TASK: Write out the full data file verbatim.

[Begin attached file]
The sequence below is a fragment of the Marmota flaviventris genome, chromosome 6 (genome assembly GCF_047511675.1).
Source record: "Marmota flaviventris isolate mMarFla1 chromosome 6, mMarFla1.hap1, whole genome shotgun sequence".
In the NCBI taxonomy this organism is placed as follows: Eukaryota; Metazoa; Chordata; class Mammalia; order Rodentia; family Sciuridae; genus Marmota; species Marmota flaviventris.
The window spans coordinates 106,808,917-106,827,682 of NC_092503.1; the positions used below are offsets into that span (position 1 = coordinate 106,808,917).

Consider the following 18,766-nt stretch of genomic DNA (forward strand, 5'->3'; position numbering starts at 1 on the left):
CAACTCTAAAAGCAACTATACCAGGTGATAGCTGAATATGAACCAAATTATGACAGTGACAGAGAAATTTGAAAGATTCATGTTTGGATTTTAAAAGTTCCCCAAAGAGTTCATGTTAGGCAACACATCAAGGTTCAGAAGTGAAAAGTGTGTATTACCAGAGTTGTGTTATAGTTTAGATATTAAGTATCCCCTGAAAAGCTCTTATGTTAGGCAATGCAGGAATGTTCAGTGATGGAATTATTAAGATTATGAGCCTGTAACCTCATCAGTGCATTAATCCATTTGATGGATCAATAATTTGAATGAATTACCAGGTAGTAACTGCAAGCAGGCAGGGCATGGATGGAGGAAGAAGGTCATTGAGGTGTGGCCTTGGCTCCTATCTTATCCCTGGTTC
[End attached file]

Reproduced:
The sequence below is a fragment of the Marmota flaviventris genome, chromosome 6 (genome assembly GCF_047511675.1).
Source record: "Marmota flaviventris isolate mMarFla1 chromosome 6, mMarFla1.hap1, whole genome shotgun sequence".
In the NCBI taxonomy this organism is placed as follows: Eukaryota; Metazoa; Chordata; class Mammalia; order Rodentia; family Sciuridae; genus Marmota; species Marmota flaviventris.
The window spans coordinates 106,808,917-106,827,682 of NC_092503.1; the positions used below are offsets into that span (position 1 = coordinate 106,808,917).

Consider the following 18,766-nt stretch of genomic DNA (forward strand, 5'->3'; position numbering starts at 1 on the left):
CAACTCTAAAAGCAACTATACCAGGTGATAGCTGAATATGAACCAAATTATGACAGTGACAGAGAAATTTGAAAGATTCATGTTTGGATTTTAAAAGTTCCCCAAAGAGTTCATGTTAGGCAACACATCAAGGTTCAGAAGTGAAAAGTGTGTATTACCAGAGTTGTGTTATAGTTTAGATATTAAGTATCCCCTGAAAAGCTCTTATGTTAGGCAATGCAGGAATGTTCAGTGATGGAATTATTAAGATTATGAGCCTGTAACCTCATCAGTGCATTAATCCATTTGATGGATCAATAATTTGAATGAATTACCAGGTAGTAACTGCAAGCAGGCAGGGCATGGATGGAGGAAGAAGGTCATTGAGGTGTGGCCTTGGCTCCTATCTTATCCCTGGTTC